-- Washington has won in a variety of ways this year; it came back against the Philadelphia Eagles in Week 1, grinded out a victory against the Cincinnati Bengals and won handedly in both games against the Cowboys. That can help a young team, Smith said, because teams never win the same way every week.
"The challenge is different every week, and there are so many ways to win. As a young team, I think that stuff when you're in a lot of these different situations, you just bank them and take them with you. I think those are obviously good experiences to have."
DE Chase Young
-- After struggling to pressure quarterbacks following an eight-sack performance against the Eagles, Washington is second in the NFL with 36.0 sacks, 20 of which have come in the past five games. That has helped Washington to a 3-2 record since Week 7, and Chase Young said the biggest difference is that the unit is putting more trust in each other.
"When we trust each other, that's what you see out on the field today. After that Lions game, we felt like we should have won, and we feel like we should have played better [in] that game. Everybody is holding themselves accountable after that game. Our mentality is just to keep going."
-- Young has known McLaurin for a while, so it wasn't a surprise when he saw his former Ohio State teammate hawk down Jaylon Smith before the Cowboys linebacker could score a game-tying touchdown. Those are the plays he has come to expect from McLaurin, and everyone should know what kind of player the second-year receiver is now.
"High character, he's going to give it everything he has every time he steps on the field. Terry's one of those guys that you just know is gonna go every time he touches the field -- every time -- and he doesn't stop until the whistle is blown. You saw that today."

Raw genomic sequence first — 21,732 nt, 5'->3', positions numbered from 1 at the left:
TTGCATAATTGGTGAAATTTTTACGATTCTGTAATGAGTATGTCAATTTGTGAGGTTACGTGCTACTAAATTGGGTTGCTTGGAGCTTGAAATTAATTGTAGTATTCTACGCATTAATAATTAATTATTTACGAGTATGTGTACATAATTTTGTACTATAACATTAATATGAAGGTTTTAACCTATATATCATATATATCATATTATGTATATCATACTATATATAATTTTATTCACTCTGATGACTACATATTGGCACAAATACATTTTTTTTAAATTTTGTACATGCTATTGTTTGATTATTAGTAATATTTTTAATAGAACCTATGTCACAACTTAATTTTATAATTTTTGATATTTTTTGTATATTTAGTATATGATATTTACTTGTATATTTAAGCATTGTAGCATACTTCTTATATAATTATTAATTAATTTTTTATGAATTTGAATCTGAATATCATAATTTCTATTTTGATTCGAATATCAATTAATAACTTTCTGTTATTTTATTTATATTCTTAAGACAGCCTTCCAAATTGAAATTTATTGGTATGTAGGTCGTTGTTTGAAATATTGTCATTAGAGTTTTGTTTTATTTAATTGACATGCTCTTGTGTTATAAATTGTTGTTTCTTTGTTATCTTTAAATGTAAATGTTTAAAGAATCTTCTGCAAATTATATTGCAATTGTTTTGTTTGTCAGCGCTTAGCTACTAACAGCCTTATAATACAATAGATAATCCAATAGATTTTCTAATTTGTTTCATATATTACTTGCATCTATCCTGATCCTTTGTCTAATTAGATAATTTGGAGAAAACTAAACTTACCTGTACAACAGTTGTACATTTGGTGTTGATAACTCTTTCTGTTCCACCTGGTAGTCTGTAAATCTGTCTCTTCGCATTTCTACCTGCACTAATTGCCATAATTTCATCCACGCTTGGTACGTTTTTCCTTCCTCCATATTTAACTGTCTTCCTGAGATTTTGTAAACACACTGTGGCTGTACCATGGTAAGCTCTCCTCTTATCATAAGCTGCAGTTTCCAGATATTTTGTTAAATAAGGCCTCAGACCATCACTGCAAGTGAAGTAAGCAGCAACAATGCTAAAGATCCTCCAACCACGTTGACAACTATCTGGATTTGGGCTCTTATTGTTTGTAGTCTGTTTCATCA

-- Young made it clear in his postgame press conference: he wanted to be remembered for how he played on Thanksgiving. He watched the holiday game every year in his grandparents' basement. He knew he wanted to make an impact in the first Thanksgiving matchup of his career, and he did that with his first sack in three games. "I'm just glad I got the opportunity to make an impact and tried to give my best."
RB Antonio Gibson
-- Gibson introduced himself to the entire country on Thanksgiving with 136 scrimmage yards and three touchdowns. The third-round rookie was not surprised by his excellence, though; he tends to play his best when everyone is watching.
"Honestly, it's the story of my life," Gibson said. "Every time the spotlight comes on, it seems like God is always watching down on me. If you can think back to the SMU game, I feel like that right there put me on the map to get where I am now. And to be able to come out on national TV and do this is an amazing feeling."
-- One play after Washington stuffed a fake punt attempt, Gibson took the hand-off straight ahead, burst through a massive hole on the left side and outran the defensive back for a 23-yard touchdown to extend the lead to double digits early in the fourth quarter. As Gibson approached the goal line, he made sure to let Donovan Wilson know he would not catch him by switching the ball into his left arm and waving at him with his right.
"I knew I had him beat to the outside," Gibson said. "Emotional game, so I ended up throwing the wave to him. Usually it's the peace sign, but today it was the wave."
-- Washington began the season as one of the worst rushing offenses in the NFL, but it has gobbled up a combined 346 yards on the ground the past two games. Gibson attributed the recent success to running hard, trusting themselves and relying on their blockers.
"We've been doing a good job reading our blocks, hitting the right gaps, and I feel like we're just playing ball, hitting the right gaps, doing our assignments."
S Jeremy Reaves
-- Jeremy Reaves, who was promoted from the practice squad to the active roster Oct. 27, excelled in his defensive debut Thursday. Playing roughly half of the snaps, Reaves had a quarterback hit, a tackle for loss and his first-career sack.